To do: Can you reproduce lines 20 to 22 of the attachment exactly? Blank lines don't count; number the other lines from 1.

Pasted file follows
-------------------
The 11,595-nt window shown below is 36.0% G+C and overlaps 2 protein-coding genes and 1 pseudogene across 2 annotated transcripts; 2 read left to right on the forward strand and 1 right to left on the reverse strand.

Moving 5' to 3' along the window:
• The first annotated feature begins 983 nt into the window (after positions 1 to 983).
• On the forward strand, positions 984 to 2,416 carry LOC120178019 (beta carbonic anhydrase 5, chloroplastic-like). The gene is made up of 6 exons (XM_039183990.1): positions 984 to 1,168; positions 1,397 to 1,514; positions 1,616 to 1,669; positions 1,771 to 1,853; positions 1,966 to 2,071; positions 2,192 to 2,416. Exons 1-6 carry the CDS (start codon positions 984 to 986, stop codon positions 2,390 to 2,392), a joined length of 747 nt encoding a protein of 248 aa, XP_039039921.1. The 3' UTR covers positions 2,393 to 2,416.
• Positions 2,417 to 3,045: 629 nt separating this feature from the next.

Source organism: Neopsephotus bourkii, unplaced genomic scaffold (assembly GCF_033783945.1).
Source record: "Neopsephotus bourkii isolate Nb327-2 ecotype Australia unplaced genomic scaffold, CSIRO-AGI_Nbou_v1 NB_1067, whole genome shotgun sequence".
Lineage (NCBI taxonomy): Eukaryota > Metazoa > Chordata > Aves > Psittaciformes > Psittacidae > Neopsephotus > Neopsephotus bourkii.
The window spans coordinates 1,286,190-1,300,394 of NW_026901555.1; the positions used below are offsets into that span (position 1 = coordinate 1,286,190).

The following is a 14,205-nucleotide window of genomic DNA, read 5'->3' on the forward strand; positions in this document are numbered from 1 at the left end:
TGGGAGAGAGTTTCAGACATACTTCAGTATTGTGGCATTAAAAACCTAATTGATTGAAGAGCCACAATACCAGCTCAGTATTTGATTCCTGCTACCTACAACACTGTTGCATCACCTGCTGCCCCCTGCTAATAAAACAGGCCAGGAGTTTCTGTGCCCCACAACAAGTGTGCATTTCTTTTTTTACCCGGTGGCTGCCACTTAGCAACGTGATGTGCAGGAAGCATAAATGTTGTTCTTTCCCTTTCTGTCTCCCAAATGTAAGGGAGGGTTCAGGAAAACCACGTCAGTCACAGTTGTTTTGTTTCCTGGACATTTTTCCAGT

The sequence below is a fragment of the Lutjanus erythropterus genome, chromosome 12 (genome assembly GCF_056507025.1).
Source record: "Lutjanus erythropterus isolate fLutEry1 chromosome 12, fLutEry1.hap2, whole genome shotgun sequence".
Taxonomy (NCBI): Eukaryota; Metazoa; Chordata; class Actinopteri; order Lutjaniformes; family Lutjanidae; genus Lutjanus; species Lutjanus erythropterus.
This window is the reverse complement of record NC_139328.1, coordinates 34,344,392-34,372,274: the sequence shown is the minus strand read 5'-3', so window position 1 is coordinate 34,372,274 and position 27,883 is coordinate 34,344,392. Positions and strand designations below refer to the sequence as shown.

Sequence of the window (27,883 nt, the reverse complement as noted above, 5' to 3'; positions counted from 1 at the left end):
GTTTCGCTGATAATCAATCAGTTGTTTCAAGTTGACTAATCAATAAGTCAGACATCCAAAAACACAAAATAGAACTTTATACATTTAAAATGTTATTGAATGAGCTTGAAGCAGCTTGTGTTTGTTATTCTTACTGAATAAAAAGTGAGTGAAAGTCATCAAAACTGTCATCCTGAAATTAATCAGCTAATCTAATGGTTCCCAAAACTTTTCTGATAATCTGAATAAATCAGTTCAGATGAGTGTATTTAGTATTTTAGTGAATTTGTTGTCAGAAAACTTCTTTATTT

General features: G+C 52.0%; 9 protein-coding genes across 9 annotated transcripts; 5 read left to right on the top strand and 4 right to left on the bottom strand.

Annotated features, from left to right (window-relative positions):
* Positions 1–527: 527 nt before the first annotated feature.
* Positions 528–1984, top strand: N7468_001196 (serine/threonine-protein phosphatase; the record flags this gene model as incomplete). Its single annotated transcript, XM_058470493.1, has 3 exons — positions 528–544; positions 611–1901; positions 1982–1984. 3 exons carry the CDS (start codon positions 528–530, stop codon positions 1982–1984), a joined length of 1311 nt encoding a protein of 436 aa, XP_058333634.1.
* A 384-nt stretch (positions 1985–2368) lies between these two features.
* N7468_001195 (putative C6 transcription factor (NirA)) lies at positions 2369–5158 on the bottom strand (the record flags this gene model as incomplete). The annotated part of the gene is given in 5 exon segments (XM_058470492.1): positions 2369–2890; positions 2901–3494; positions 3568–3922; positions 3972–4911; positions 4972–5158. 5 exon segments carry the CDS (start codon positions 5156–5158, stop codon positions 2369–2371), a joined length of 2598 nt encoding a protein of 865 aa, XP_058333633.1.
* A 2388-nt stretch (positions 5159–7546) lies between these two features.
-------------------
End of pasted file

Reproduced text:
* Positions 1–527: 527 nt before the first annotated feature.
* Positions 528–1984, top strand: N7468_001196 (serine/threonine-protein phosphatase; the record flags this gene model as incomplete). Its single annotated transcript, XM_058470493.1, has 3 exons — positions 528–544; positions 611–1901; positions 1982–1984. 3 exons carry the CDS (start codon positions 528–530, stop codon positions 1982–1984), a joined length of 1311 nt encoding a protein of 436 aa, XP_058333634.1.
* A 384-nt stretch (positions 1985–2368) lies between these two features.